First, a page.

During a lecture at National Council of Applied Economic Research (NCAER) in New Delhi, Mr. Raghuram Rajan explained the inflation effect with an example of Dosa Economics. I thought this was a simple way to explain you about the inflation.
Before proceeding further, let us understand the meaning of nominal interest rate and the real rate of return.
# Nominal Interest Rate–
It is the interest rate generated by your investment before adjusting the tax effect, inflation rate or investment expenses. Let us say you invested Rs.1,00,000 in a one year FD for the interest rate of 9%. This is nothing but 9% nominal interest rate.
You are not bothering about the taxation or inflation attached to this income.
# Real Rate of Return–
It is the interest rate generated by your investment after adjusting for inflation. In simple term, let us say you invested Rs.1,00,000 in a one year FD for the interest rate of 9%. Assume for that same period, the inflation rate as 7%. Then your real rate of return is just 2% (9%-7%).
Falling FD rates and falling inflation rate
Now the biggest concern for all of us mainly the retirees who depend on such fixed instrument is, falling FD rates. FD rates, postal savings schemes rates fell so drastically that we all searching for the options where we get risk-free best returns.
But whether we observed why there is a fall in an interest rate? It is because of falling inflation rate. RBI lowers the interest rate and banks following the same. Whether it is on your FD rates or on your loans, an effect is definitely a falling trend.
What is Dosa Economics?
It is nothing but an example given by Mr.Raghuram Ranjan about explaining of how lower inflation is good even though fall in your FD rates. Hence, no need to worry. For that, he took the example of dosas as a purchasing item.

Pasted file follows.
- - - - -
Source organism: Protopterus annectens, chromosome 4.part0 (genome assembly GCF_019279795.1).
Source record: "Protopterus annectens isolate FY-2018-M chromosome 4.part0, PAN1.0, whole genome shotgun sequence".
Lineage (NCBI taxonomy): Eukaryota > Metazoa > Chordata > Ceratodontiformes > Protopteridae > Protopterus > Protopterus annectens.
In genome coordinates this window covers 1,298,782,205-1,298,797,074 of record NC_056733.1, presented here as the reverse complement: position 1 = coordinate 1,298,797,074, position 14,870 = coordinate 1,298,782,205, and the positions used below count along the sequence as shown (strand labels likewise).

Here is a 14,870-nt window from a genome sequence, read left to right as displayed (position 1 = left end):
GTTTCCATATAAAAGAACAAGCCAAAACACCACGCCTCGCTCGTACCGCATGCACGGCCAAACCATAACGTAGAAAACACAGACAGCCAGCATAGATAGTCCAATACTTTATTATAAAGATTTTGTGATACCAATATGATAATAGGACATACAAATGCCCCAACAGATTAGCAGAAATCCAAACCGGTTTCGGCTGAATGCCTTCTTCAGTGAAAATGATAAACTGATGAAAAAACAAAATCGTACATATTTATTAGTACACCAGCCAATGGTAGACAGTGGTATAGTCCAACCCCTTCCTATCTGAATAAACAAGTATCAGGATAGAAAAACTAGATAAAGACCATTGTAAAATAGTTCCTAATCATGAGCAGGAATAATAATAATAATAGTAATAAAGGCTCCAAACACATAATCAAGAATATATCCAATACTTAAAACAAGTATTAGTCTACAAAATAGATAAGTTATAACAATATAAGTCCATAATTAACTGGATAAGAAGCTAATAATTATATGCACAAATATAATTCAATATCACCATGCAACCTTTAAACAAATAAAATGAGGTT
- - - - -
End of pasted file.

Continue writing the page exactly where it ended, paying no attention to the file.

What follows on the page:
Let us take the same example to understand this concept. Mr.X a retiree want to buy Dosas of Rs.1,00,000. The cost of dosa is Rs.50. Therefore, he can buy 2,000 dosas in total.
However, Mr.X wants his principal intact and wants to buy dosas from the amount he will get by depositing the money in bank FD. Let us say he deposited this Rs.1,00,000 in an FD which fetches him an interest rate of 10%. So at the year end, he will earn Rs.10,000 from this investment and also get back his principal amount.
But assume due to high inflation the rate of dosas also raised to 10% means from earlier Rs.50 to Rs.55. Therefore, he can buy 182 dosas and also he will get back the Rs.1,00,000 deposited amount.
Next year, he will invest the same Rs.1,00,000 in a bank FD where the interest rate falls to 8% due to fall in an inflation rate. This time, the inflation rate also falls to 5.5%. So dosas rate now is at Rs.52.75. After a year, he will get Rs.8,000 as an interest and Rs.1,00,000 principal amount. From this Rs.8,000 interest amount now he can buy only 152 dosas.
Definitely due to the fall in interest rate, his buying capacity dropped from 182 dosas to 152. Therefore, even though the inflation dropped, he doesn’t get benefitted as return on his investment also dropped.
Considering this aspect, we all believe that falling interest on our FD rates a dangerous sign. However, wait…
At the time of high inflation rate after a year of deposit, he will get back Rs.1,10,000 in total (Rs.1,00,000 principal and Rs.10,000 interest). At the rate of Rs.55 of each dosa he can buy 2,000 dosas in total.
However, after the fall of inflation and interest rate, he will get Rs.1,08,0000 from his investment (Rs.1,00,000 principal and Rs.8,000 interest). At the rate of Rs.52.75 (dosas price also fallen as inflation came down), he can buy 2047 dosas.
In reality, during the falling inflation rate period, he can buy 47 more dosas from his principal and interest rate than the rise in inflation and FD rates.
I tried to explain the same from below image.
Now it is clear that if we just consider the nominal rate of return, then definitely it hurts all of us. However, we forget that fall in interest rate is due to fall in an inflation rate. This leads to same real return. The problem is the way we all look at returns on our investments.
Therefore, the best way to judge your return is always considering the inflation rate or in terms of real return. Hope this concept cleared the doubts of many.